Other groups are even less likely to invest significant funds in the Prairie State race. Freedom Partners Action Fund, another Koch brothers-aligned group, has spent more than $15 million on Senate races in Wisconsin, Pennsylvania, Ohio and Nevada, most of it on advertising in May, according to Federal Elections Commission records. The Koch network has also reserved $30 million in future ad spending in those races, and there are plans for spending in Florida, the Washington Post reported. Illinois is not on the list.
The Koch network tends to back candidates who have a similar policy focus, which may make it difficult for Kirk to attract spending help from those groups. Freedom Partners Action Fund opposed renewing the Export-Import Bank when its federal authorization expired last year, for example, while Kirk took the lead in the Senate on keeping it alive. Other issues, including his support of major omnibus spending legislation last year, make it unlikely that the network will spend on Kirk’s behalf.
And the Club for Growth, another major GOP outside group, said last fall that Kirk didn’t make its list of GOP candidates to support. The organization cited Johnson in Wisconsin; Toomey in Pennsylvania; Rep. Ron DeSantis, who’s running in the Florida GOP primary; and Rep. Marlin Stutzman, who lost the Indiana primary last month. Dave McIntosh, the Club for Growth’s president, told Politico he doesn’t see a path to victory for Kirk.
“That’s going to be a tough Senate seat for any Republican candidate to win in the fall,” he said.
Still, that’s not to say that GOP groups won’t reverse course and back Kirk in a major way as the general election nears. Most of the states receiving significant early spending are presidential battlegrounds, meaning advertising will be much more expensive in the fall and it will be harder to shape the down-ballot races late in the race. The GOP operative from an outside group said if there is a big money push for Kirk, it likely wouldn’t come until later.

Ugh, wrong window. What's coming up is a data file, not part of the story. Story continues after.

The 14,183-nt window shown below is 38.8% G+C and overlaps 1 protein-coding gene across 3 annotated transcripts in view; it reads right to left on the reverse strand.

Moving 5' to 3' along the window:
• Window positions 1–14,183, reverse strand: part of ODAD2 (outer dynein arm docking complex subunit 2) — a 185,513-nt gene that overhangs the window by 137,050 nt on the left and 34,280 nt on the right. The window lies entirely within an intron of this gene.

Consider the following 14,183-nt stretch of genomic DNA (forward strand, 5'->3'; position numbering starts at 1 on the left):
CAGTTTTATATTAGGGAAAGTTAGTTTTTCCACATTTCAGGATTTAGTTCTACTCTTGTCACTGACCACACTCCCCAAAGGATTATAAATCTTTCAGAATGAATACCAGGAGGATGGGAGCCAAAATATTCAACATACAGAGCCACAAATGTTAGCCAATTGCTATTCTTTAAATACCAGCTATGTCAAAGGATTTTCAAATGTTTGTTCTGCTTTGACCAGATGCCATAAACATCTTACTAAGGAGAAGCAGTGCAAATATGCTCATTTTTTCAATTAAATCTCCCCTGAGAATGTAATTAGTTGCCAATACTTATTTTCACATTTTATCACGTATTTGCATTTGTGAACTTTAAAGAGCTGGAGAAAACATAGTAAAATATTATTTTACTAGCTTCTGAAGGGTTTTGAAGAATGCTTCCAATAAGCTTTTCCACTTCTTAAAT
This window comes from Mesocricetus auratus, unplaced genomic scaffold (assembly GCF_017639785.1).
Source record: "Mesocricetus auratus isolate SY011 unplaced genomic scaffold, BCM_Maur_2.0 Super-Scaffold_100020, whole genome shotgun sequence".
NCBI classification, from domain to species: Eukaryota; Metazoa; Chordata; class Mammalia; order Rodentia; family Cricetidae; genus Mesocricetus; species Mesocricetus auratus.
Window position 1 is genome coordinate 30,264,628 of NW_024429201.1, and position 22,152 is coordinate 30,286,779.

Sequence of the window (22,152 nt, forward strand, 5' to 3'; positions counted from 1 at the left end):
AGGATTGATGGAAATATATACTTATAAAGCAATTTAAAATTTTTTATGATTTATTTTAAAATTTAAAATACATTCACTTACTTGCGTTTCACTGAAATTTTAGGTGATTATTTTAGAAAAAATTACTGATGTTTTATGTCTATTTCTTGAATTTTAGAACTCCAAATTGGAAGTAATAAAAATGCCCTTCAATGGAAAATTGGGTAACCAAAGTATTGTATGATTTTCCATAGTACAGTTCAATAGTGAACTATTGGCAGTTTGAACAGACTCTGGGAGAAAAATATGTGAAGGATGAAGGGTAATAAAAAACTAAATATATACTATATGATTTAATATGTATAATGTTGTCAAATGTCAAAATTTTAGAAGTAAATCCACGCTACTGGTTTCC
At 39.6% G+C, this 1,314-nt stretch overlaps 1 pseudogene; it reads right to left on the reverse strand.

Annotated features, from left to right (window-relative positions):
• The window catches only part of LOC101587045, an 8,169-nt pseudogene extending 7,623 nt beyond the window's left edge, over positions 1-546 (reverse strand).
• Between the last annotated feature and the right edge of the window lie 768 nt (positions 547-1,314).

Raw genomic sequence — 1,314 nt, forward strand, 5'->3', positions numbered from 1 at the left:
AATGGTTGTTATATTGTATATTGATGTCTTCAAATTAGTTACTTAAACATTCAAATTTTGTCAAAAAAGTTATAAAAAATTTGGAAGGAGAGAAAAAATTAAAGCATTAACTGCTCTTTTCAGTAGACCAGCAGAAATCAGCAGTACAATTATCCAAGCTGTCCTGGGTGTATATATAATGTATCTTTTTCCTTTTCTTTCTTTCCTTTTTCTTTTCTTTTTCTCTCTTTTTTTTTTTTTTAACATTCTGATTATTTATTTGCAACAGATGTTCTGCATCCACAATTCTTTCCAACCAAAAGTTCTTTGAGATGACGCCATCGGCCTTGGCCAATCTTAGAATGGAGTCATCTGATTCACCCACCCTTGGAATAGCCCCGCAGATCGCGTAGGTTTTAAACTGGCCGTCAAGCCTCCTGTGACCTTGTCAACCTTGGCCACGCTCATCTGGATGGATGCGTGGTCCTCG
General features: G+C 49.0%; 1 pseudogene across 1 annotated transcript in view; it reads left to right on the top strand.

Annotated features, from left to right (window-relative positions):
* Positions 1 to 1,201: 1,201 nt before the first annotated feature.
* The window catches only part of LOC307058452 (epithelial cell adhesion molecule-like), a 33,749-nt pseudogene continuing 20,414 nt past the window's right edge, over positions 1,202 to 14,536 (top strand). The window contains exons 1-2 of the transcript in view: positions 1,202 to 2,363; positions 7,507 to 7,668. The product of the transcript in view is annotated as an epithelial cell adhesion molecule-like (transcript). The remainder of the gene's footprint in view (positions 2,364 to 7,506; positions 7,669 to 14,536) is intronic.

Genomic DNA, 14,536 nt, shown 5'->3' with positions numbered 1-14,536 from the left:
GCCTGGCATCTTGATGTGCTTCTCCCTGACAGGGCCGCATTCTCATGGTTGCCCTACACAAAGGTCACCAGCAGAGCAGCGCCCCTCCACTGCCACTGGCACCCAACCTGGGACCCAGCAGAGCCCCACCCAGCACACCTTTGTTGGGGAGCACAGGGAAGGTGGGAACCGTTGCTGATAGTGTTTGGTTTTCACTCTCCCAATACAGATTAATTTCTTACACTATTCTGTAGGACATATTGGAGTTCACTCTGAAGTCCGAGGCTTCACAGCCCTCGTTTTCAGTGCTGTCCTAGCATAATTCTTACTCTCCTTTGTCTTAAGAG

And Democratic groups have so far barely spent money boosting Duckworth. VoteVets, a major Democratic group, spent just over $600,000 on ads in Illinois earlier this year, roughly the same as GOP spending.
The Democratic Senatorial Campaign Committee has reserved $2 million to spend in Illinois this fall, a fraction of nearly $50 million reserved for competitive races across the country. Senate Majority PAC, a major Democratic group with ties to Reid, has reserved more than $25 million for the fall, but none of it is slated for Illinois.
The National Republican Senatorial Committee has reserved around $27 million for fall ad buys, and none of it is for Illinois.
Alleigh Marre, a spokeswoman for the NRSC, said in an email that is just an initial round of reservations, and she attacked Duckworth on a number of issues, including her upcoming trial.
“As her August whistleblower retaliation trial looms, Tammy Duckworth is going to need all of the help that she can get in spinning her failed record in Springfield and her ineffectiveness in Washington,” Marre said. “Try as they might, there is no dollar amount that special interest groups can spend to disassociate Duckworth from Rod Blagojevich or from her shameful actions as his handpicked appointee.”
McGrath, the Duckworth spokesman, called the reference to the trial a “snide, desperate and dishonest attack.”
While the DSCC has reserved money in Illinois, Democrats are doubtful they will have to spend significantly in the state. Duckworth has outraised Kirk in each of the last three fundraising quarters. Kirk had $3.2 million in the bank at the end of the last FEC filing deadline in March, while Duckworth had just over $4 million.
A Democratic strategist from an outside group, who requested anonymity, pointed to a poll that Kirk’s campaign released in April showing him losing by three percentage points as evidence the incumbent “doesn’t have much of a path to victory.”
“When your own internals have you losing to a challenger, you're consistently getting outraised and you're running in a state that is overwhelmingly blue in presidential years, it's tough to argue otherwise with a straight face,” the strategist said.
Still, both Democrats and Republicans caution that it’s possible the race may change significantly before November. In particular, Republicans point to Duckworth’s trial and argue that if the court rules against her, it could attract new outside funds.
“A lot of bad news coverage, the information flow is strong on that and her image takes a dive. That could change things,” the GOP strategist said, calling the trial a potential “x-factor” for Kirk’s campaign.